After an existing customer enrolls in an email marketing campaign, it’s important to remember that this is another touch point with potential shoppers – but it doesn’t automatically suggest they will buy again from your small business. Using email marketing is a strong way to drum up interest from consumers, whether they’ve bought from you previously or not, as the channel opens an SMB up to more than 93 percent of the market. However, as with any other online marketing campaign, it’s critical to reassess campaigns and ensure that content is targeted to the correct audience.
Too often, SMBs create email content aimed at their entire prospect and client pool. When using email messages to retain existing customers, it’s important to remember that different content and language is required than when trying to sell someone for the first time.
Recently, ExactTarget released a report that found businesses of all sizes are typically ill-prepared to handle email marketing campaigns aimed at retaining customers. While there isn’t a magic bullet solution that small business owners can apply to ensure they’re emails are well received by existing customers, there are some steps SMBs can take to alter their messages to reach those they’ve already worked with.
It’s quite common for customers to stop responding to email marketing messages without unsubscribing. ContentLEAD recently reported that 54 percent of SMBs still send messages when users stop interacting. However, few change their approach to find success and re-engage these audiences.
Altering language, shared content, calls to action and regularly reassessing can help small businesses appeal to their existing customers and encourage them to make purchases once again. Here are some points to consider if you want your email marketing efforts to build customer retention:
Include relevant website content to re-spark interest
While many consumers look for email marketing campaigns to offer discounts and other deals they wouldn’t see otherwise, it’s important for small businesses to include links to relevant website content in their messages. These links can bring recipients back to your site – where they’ll have conversion opportunities.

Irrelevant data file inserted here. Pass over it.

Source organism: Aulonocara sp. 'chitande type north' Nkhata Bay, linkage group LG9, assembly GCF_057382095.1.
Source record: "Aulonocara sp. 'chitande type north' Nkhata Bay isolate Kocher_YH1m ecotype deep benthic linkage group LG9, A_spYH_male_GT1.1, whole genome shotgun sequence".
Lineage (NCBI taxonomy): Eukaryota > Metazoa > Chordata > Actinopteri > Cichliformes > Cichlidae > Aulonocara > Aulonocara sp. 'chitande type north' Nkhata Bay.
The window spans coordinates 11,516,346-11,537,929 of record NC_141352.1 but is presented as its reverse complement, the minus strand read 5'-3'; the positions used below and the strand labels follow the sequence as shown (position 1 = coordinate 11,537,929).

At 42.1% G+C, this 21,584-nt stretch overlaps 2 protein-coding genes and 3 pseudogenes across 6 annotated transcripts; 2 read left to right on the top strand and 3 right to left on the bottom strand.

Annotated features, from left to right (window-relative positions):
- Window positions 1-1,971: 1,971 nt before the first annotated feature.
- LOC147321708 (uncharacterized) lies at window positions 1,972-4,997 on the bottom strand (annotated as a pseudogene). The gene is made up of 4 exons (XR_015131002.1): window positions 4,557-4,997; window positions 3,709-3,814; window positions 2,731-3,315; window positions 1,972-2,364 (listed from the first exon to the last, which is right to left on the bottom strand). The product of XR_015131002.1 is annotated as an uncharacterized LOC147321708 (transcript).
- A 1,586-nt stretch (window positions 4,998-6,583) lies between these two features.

Nothing is going to spark interest like the ability to save money, but think about the reason a prospect became a customer in the first place. They felt comfortable with your company and were swayed by a product or service you offer, whether they found it on your site or were introduced to it by an employee. Recreating that feeling with descriptive emails showcasing your service guarantee, your top-of-the-line customer service, new products and more can inspire them to buy again – and by giving them site links to “read more,” you’ll direct them to a place where they can convert.
Moreover, an engaging industry article or research-heavy white paper can remind customers why they need your services and help you re-generate demand through timely updates about trends in your sector. This approach also affirms your commitment to doing more than just making some sales through an attempt to provide subscribers with information that matters to them. Moreover, including seasonal elements in campaigns is an effective way to show off a product or service a recipient may be unfamiliar with.
ContentLEAD reported in February that email campaigns that lack anything more than some product information are unlikely to generate much interest. Pairing email with content marketing efforts can help attract existing customers and help guide them back to the website to further research a potential purchase.